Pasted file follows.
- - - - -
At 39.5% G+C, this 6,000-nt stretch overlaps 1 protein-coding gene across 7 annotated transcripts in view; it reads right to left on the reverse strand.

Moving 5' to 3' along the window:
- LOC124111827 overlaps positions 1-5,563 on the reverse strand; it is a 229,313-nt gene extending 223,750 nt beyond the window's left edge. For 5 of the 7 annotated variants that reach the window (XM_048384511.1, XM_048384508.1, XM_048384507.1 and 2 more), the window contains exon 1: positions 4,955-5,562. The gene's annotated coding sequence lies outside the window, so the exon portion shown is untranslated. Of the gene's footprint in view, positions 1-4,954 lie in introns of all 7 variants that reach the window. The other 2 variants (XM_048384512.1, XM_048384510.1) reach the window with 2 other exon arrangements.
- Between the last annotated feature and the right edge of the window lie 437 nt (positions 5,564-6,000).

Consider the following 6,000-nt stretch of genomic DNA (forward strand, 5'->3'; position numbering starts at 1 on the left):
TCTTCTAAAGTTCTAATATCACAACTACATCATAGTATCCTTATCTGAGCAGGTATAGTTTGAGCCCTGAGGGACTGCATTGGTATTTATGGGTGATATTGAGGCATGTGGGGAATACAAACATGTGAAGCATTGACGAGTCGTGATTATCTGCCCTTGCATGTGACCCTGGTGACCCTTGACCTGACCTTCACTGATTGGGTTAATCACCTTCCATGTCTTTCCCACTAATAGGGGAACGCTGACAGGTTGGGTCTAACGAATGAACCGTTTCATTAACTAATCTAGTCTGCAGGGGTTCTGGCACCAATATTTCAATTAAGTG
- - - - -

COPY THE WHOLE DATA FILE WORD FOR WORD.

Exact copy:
At 39.5% G+C, this 6,000-nt stretch overlaps 1 protein-coding gene across 7 annotated transcripts in view; it reads right to left on the reverse strand.

Moving 5' to 3' along the window:
- LOC124111827 overlaps positions 1-5,563 on the reverse strand; it is a 229,313-nt gene extending 223,750 nt beyond the window's left edge. For 5 of the 7 annotated variants that reach the window (XM_048384511.1, XM_048384508.1, XM_048384507.1 and 2 more), the window contains exon 1: positions 4,955-5,562. The gene's annotated coding sequence lies outside the window, so the exon portion shown is untranslated. Of the gene's footprint in view, positions 1-4,954 lie in introns of all 7 variants that reach the window. The other 2 variants (XM_048384512.1, XM_048384510.1) reach the window with 2 other exon arrangements.
- Between the last annotated feature and the right edge of the window lie 437 nt (positions 5,564-6,000).

Consider the following 6,000-nt stretch of genomic DNA (forward strand, 5'->3'; position numbering starts at 1 on the left):
TCTTCTAAAGTTCTAATATCACAACTACATCATAGTATCCTTATCTGAGCAGGTATAGTTTGAGCCCTGAGGGACTGCATTGGTATTTATGGGTGATATTGAGGCATGTGGGGAATACAAACATGTGAAGCATTGACGAGTCGTGATTATCTGCCCTTGCATGTGACCCTGGTGACCCTTGACCTGACCTTCACTGATTGGGTTAATCACCTTCCATGTCTTTCCCACTAATAGGGGAACGCTGACAGGTTGGGTCTAACGAATGAACCGTTTCATTAACTAATCTAGTCTGCAGGGGTTCTGGCACCAATATTTCAATTAAGTG